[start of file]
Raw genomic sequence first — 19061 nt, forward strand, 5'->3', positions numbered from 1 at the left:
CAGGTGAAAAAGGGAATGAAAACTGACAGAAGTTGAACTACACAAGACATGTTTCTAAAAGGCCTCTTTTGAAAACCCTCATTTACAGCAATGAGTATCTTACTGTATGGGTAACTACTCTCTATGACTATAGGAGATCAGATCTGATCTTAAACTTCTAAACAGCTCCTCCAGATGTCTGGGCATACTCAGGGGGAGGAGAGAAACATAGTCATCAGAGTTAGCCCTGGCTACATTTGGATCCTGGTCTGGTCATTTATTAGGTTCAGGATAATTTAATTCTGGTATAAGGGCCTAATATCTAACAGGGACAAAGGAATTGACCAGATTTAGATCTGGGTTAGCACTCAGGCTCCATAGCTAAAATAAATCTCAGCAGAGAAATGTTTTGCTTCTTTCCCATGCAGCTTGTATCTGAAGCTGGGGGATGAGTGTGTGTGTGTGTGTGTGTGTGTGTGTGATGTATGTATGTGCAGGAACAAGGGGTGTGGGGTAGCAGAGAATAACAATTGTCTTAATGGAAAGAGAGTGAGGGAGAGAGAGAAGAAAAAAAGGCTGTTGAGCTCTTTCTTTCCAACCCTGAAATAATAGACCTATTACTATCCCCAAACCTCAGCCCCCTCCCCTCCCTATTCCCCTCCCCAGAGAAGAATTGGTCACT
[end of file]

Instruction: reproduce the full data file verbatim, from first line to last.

Raw genomic sequence first — 19061 nt, forward strand, 5'->3', positions numbered from 1 at the left:
CAGGTGAAAAAGGGAATGAAAACTGACAGAAGTTGAACTACACAAGACATGTTTCTAAAAGGCCTCTTTTGAAAACCCTCATTTACAGCAATGAGTATCTTACTGTATGGGTAACTACTCTCTATGACTATAGGAGATCAGATCTGATCTTAAACTTCTAAACAGCTCCTCCAGATGTCTGGGCATACTCAGGGGGAGGAGAGAAACATAGTCATCAGAGTTAGCCCTGGCTACATTTGGATCCTGGTCTGGTCATTTATTAGGTTCAGGATAATTTAATTCTGGTATAAGGGCCTAATATCTAACAGGGACAAAGGAATTGACCAGATTTAGATCTGGGTTAGCACTCAGGCTCCATAGCTAAAATAAATCTCAGCAGAGAAATGTTTTGCTTCTTTCCCATGCAGCTTGTATCTGAAGCTGGGGGATGAGTGTGTGTGTGTGTGTGTGTGTGTGTGTGATGTATGTATGTGCAGGAACAAGGGGTGTGGGGTAGCAGAGAATAACAATTGTCTTAATGGAAAGAGAGTGAGGGAGAGAGAGAAGAAAAAAAGGCTGTTGAGCTCTTTCTTTCCAACCCTGAAATAATAGACCTATTACTATCCCCAAACCTCAGCCCCCTCCCCTCCCTATTCCCCTCCCCAGAGAAGAATTGGTCACT